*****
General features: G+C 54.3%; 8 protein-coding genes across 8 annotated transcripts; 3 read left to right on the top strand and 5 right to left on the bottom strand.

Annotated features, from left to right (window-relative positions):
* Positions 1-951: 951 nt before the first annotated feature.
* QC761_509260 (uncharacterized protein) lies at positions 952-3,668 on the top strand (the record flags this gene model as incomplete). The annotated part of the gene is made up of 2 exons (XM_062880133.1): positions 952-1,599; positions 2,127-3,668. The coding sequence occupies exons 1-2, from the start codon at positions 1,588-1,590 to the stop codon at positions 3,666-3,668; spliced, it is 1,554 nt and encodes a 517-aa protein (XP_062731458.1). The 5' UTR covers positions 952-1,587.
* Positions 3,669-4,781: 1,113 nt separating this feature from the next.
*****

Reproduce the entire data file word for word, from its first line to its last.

General features: G+C 54.3%; 8 protein-coding genes across 8 annotated transcripts; 3 read left to right on the top strand and 5 right to left on the bottom strand.

Annotated features, from left to right (window-relative positions):
* Positions 1-951: 951 nt before the first annotated feature.
* QC761_509260 (uncharacterized protein) lies at positions 952-3,668 on the top strand (the record flags this gene model as incomplete). The annotated part of the gene is made up of 2 exons (XM_062880133.1): positions 952-1,599; positions 2,127-3,668. The coding sequence occupies exons 1-2, from the start codon at positions 1,588-1,590 to the stop codon at positions 3,666-3,668; spliced, it is 1,554 nt and encodes a 517-aa protein (XP_062731458.1). The 5' UTR covers positions 952-1,587.
* Positions 3,669-4,781: 1,113 nt separating this feature from the next.